I haven’t seen any Easter inflatables in the yards of my neighbors and the general consumerism of Easter seems to be exponentially reduced from Christmas, but for Christians, there is just as much preparation as we move towards Easter during the time of Lent as there is for Christmas during the time of Advent. But for those giving things up during Lent, what is the significance when the fast is broken, when we go back to the things that we did without for 40 days? What did we learn? How did we do without?

There are few things more gratifying to me than learning that something that I thought I “needed” was actually expendable and not nearly as necessary as I thought that it was. That’s what fasting can show us, that our dependence on things is more of a creation of our own minds than an actual need for us. It’s a lost practice that I have not done nearly as often as I should during weighty spiritual times but a practice that Jesus mentions within the Gospels.

It’s interesting to think of the grieving period that the disciples had after Jesus’ death. It didn’t last nearly as long as the typical period of grief as things changed dramatically on the third day. When Jesus ascended though, there had to be some additional emotions felt by the disciples, feelings of loss, albeit not the same kind of emotions that they experienced on Friday. Those emotions led them where? Eventually back to Jerusalem.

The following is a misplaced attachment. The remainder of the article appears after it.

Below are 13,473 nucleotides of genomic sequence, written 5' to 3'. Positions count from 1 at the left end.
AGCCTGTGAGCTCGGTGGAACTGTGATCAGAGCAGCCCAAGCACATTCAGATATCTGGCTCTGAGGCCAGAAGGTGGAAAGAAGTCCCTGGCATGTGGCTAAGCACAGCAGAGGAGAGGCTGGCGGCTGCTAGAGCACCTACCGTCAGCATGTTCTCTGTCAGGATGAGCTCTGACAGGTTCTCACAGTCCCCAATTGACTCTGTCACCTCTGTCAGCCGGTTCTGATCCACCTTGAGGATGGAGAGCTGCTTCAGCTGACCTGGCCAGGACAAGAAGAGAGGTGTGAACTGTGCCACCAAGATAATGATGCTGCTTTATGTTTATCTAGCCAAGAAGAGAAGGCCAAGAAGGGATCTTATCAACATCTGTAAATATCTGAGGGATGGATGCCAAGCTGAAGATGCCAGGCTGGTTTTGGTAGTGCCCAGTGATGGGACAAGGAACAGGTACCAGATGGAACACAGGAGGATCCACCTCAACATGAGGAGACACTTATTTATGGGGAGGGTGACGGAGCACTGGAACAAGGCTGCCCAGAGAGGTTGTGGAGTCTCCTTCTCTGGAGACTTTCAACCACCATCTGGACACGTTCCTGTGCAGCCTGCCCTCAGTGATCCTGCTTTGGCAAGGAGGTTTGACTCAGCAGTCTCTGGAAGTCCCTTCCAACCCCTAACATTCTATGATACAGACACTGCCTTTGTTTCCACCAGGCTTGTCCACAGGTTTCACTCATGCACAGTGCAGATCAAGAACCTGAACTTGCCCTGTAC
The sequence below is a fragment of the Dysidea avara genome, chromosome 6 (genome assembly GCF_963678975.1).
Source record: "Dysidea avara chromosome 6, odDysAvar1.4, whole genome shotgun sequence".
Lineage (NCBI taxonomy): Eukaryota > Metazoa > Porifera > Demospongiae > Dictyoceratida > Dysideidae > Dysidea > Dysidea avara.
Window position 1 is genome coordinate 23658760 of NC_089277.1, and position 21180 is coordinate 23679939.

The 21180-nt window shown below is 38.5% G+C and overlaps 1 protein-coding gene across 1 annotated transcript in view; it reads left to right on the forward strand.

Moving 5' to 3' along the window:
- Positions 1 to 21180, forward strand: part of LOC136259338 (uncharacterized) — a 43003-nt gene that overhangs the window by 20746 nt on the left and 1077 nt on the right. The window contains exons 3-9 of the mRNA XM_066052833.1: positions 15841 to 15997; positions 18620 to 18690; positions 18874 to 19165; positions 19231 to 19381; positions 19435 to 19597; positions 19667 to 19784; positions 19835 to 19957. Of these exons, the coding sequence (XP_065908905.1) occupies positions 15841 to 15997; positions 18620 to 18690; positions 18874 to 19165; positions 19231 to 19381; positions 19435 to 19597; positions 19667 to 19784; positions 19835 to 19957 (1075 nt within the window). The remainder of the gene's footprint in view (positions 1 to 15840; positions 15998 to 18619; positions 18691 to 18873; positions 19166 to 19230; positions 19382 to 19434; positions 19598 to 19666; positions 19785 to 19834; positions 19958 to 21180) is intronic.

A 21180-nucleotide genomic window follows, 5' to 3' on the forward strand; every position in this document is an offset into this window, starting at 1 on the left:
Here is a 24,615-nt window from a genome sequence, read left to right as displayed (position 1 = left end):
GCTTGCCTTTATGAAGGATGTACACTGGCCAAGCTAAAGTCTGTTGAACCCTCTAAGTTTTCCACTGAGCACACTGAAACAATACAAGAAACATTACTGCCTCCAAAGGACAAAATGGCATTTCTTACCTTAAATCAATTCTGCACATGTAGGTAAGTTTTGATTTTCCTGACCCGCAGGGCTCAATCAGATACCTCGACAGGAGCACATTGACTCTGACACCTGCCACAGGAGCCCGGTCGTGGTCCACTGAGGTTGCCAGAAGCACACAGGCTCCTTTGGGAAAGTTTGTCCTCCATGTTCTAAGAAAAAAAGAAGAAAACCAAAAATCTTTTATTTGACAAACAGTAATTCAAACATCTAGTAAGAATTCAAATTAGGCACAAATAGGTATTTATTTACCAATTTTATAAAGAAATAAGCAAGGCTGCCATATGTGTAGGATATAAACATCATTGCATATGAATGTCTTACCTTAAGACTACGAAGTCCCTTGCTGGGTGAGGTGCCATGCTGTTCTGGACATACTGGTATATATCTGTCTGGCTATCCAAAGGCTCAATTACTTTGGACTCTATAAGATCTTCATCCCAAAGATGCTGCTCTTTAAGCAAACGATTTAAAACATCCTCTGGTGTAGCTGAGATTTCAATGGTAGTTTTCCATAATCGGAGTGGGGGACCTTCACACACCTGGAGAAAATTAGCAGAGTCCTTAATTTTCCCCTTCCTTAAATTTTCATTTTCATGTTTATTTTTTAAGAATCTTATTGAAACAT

More recently, I have snickered at the fact that the disciples’ answer for what to do in the absence of Jesus was to have a meeting. It was in a meeting that they eventually received the Holy Spirit, and from there, everything changed. It became less about meeting and more about action. It became about going and doing and not simply sitting and learning.

So what difference does Easter make for us? How do Palm Sunday, Maundy Thursday, Good Friday, and Easter Sunday make us different? How do we live differently when all is said and done? Or do we live differently?

From Easter, I find hope in the resurrection. I find that grieving for those who know Christ is not as sharp as it would be had Easter never taken place. But I should also find confidence that what God said was true was really true. Am I living with confidence, not in my own abilities but in the truth of God?

Today is a new day, but as I look at it through the lens of Easter, it should look different. Like the blind man who was given sight to see a world of magnificence and beauty after facing darkness for so many years, our eyes should be open. Like one who had been looking at things in black and white or sepia toned lenses and who now sees in brilliant technicolor, the world should look different.